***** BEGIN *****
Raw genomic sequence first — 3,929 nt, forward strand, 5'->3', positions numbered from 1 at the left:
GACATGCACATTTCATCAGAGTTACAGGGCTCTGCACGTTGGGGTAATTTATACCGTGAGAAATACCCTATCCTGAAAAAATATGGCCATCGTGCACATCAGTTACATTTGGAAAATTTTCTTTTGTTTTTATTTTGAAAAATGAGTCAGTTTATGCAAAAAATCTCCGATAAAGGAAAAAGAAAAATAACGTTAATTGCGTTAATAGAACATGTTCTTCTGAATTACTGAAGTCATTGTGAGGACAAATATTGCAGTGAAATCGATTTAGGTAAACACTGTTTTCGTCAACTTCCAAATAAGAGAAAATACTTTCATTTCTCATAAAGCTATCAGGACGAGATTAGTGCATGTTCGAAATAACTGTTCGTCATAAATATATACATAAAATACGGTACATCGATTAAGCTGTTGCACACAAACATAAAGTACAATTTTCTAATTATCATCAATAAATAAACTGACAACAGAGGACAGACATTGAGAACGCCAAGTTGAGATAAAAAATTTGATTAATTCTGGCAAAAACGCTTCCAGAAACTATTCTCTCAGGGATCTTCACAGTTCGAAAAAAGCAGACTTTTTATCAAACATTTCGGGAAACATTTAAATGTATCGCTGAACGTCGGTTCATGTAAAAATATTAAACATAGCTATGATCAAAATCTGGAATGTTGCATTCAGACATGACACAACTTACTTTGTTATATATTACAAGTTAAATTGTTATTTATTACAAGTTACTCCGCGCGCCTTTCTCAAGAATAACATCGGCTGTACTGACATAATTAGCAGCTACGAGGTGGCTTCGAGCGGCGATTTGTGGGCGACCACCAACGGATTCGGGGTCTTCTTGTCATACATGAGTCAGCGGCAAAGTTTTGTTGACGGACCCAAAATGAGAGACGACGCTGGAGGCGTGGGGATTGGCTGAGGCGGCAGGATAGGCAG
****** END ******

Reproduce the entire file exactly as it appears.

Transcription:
Raw genomic sequence first — 3,929 nt, forward strand, 5'->3', positions numbered from 1 at the left:
GACATGCACATTTCATCAGAGTTACAGGGCTCTGCACGTTGGGGTAATTTATACCGTGAGAAATACCCTATCCTGAAAAAATATGGCCATCGTGCACATCAGTTACATTTGGAAAATTTTCTTTTGTTTTTATTTTGAAAAATGAGTCAGTTTATGCAAAAAATCTCCGATAAAGGAAAAAGAAAAATAACGTTAATTGCGTTAATAGAACATGTTCTTCTGAATTACTGAAGTCATTGTGAGGACAAATATTGCAGTGAAATCGATTTAGGTAAACACTGTTTTCGTCAACTTCCAAATAAGAGAAAATACTTTCATTTCTCATAAAGCTATCAGGACGAGATTAGTGCATGTTCGAAATAACTGTTCGTCATAAATATATACATAAAATACGGTACATCGATTAAGCTGTTGCACACAAACATAAAGTACAATTTTCTAATTATCATCAATAAATAAACTGACAACAGAGGACAGACATTGAGAACGCCAAGTTGAGATAAAAAATTTGATTAATTCTGGCAAAAACGCTTCCAGAAACTATTCTCTCAGGGATCTTCACAGTTCGAAAAAAGCAGACTTTTTATCAAACATTTCGGGAAACATTTAAATGTATCGCTGAACGTCGGTTCATGTAAAAATATTAAACATAGCTATGATCAAAATCTGGAATGTTGCATTCAGACATGACACAACTTACTTTGTTATATATTACAAGTTAAATTGTTATTTATTACAAGTTACTCCGCGCGCCTTTCTCAAGAATAACATCGGCTGTACTGACATAATTAGCAGCTACGAGGTGGCTTCGAGCGGCGATTTGTGGGCGACCACCAACGGATTCGGGGTCTTCTTGTCATACATGAGTCAGCGGCAAAGTTTTGTTGACGGACCCAAAATGAGAGACGACGCTGGAGGCGTGGGGATTGGCTGAGGCGGCAGGATAGGCAG